On the origins of the green luminescence in the "zero-dimensional perovskite" Cs<inf>4</inf>PbBr<inf>6</inf>: Conclusive results from cathodoluminescence imaging

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Journal Article
Nanoscale, 2019, 11 (9), pp. 4001 - 4007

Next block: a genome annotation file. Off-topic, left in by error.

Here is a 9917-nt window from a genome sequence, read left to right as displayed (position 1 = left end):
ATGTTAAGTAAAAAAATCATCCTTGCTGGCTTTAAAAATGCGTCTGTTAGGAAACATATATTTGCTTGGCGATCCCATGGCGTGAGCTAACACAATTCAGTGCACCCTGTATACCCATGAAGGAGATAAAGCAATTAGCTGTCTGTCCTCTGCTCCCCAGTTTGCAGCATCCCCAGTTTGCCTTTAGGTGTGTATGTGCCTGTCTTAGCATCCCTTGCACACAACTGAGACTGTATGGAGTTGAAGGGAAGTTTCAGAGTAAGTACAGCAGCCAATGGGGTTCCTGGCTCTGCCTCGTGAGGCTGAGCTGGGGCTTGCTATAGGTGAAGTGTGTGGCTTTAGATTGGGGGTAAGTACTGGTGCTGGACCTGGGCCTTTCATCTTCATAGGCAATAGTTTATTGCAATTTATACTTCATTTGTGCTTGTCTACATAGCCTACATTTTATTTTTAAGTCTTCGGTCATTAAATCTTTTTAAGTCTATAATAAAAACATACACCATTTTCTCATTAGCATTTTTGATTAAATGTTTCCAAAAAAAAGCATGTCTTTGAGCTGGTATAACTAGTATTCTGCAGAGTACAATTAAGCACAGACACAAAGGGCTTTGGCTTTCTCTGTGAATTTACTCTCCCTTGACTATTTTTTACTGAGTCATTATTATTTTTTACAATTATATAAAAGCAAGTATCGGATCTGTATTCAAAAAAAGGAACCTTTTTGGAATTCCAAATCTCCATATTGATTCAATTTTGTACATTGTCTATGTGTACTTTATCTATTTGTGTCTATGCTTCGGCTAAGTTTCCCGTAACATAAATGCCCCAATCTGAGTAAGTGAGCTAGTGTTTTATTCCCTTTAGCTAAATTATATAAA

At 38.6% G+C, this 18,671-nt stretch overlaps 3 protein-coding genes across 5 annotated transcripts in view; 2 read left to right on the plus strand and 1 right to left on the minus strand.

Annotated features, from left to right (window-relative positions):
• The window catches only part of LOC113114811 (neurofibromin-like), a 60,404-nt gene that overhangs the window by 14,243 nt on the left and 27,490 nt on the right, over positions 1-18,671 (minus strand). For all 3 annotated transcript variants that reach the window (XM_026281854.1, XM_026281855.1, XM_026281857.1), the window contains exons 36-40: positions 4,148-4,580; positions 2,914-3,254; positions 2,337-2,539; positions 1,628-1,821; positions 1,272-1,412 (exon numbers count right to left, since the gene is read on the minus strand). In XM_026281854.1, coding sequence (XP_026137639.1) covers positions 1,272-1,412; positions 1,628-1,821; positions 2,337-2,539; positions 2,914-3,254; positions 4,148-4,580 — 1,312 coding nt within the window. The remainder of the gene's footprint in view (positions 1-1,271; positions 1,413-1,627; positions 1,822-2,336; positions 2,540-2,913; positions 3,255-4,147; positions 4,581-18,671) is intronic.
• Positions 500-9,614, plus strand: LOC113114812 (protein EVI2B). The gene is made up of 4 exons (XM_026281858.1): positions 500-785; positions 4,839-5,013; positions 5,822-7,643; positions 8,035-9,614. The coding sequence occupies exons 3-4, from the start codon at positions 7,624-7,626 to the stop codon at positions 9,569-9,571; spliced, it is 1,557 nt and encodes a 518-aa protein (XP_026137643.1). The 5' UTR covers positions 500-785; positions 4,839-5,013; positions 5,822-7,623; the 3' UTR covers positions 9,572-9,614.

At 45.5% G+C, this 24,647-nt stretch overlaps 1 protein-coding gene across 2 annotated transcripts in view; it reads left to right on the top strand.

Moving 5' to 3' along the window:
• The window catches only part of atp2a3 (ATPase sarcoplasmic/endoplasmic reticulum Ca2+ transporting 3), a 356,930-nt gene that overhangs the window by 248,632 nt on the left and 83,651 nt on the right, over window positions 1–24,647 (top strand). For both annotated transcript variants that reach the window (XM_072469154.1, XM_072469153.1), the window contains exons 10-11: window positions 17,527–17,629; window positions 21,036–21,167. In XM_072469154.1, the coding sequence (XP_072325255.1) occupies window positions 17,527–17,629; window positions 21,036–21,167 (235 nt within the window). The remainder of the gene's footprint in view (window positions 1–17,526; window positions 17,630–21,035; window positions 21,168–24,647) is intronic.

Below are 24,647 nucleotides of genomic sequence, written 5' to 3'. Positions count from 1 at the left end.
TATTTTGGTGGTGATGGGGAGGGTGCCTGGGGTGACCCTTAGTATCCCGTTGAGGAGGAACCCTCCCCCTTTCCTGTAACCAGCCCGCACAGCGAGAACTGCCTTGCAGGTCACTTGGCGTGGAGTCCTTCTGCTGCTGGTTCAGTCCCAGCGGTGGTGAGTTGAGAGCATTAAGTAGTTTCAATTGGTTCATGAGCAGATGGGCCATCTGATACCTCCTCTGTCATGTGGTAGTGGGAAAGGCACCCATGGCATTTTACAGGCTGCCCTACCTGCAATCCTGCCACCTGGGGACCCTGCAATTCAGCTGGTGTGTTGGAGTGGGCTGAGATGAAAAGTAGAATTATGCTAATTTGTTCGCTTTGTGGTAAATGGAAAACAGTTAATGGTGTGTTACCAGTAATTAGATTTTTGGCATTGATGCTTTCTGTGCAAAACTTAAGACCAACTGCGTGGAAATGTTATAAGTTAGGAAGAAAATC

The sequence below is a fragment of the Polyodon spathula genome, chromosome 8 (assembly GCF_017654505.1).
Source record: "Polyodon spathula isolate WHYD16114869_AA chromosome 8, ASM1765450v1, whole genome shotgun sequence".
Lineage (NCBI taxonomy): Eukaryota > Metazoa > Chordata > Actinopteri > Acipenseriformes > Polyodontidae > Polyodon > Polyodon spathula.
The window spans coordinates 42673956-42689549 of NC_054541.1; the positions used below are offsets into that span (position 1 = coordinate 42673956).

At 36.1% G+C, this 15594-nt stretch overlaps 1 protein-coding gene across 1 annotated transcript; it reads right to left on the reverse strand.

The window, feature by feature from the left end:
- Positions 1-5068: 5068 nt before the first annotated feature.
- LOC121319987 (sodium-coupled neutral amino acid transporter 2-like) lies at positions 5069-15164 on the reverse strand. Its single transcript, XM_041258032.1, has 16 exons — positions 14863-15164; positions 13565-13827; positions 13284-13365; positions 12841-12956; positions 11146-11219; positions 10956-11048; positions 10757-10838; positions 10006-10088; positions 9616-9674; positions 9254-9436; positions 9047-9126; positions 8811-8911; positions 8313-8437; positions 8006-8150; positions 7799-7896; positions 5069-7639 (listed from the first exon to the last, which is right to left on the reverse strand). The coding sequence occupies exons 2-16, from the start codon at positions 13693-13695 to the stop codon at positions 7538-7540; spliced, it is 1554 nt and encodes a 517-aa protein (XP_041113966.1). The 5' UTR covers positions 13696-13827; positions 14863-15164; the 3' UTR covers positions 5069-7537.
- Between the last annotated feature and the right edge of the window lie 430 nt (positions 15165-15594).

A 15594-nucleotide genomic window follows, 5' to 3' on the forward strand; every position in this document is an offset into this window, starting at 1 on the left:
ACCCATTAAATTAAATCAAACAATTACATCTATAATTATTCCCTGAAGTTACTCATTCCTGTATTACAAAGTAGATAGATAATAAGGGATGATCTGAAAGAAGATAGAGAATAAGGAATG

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This journal is © The Royal Society of Chemistry. There is great interest in the use of highly-efficient all-inorganic halide perovskites CsnPbBr2+n for optoelectronic applications. There however remains considerable debate as to the origins of the green luminescence in the zero-dimensional phase of the perovskite Cs4PbBr6, with theories suggesting it originates either from defects in the Cs4PbBr6 lattice or CsPbBr3 impurities/inclusions. The confusion has arisen due to the two phases being miscible and typically co-existing. Moreover, low impurity levels of CsPbBr3 in Cs4PbBr6 are difficult to detect by XRD measurements, yet have much stronger photoluminescence than bulk CsPbBr3 that exhibits quenching, further contributing to the confusion as to the origins of the green photoluminescence. With the rise of significant debate and misconceptions, we provide conclusive evidence that the green emission from Cs4PbBr6 is indeed due to nanocrystalline CsPbBr3 impurities. This is demonstrated by undertaking cathodoluminescence and EDX measurements on samples prepared mechanochemically by ball-milling. Cathodoluminescence imaging clearly shows the presence of small crystals embedded in/or between larger crystallites of Cs4PbBr6 and they emit around 520 nm. EDX shows that the smaller crystal inclusions have a Pb:Br ratio that is approximately 2 times higher, confirming the CsPbBr3 phase, which has the expected size-dependent shift to shorter wavelengths (about 528 to 515 nm). These studies make significant inroads into understanding these lead halide perovskites for their use in a variety of optoelectronic and photovoltaic applications.
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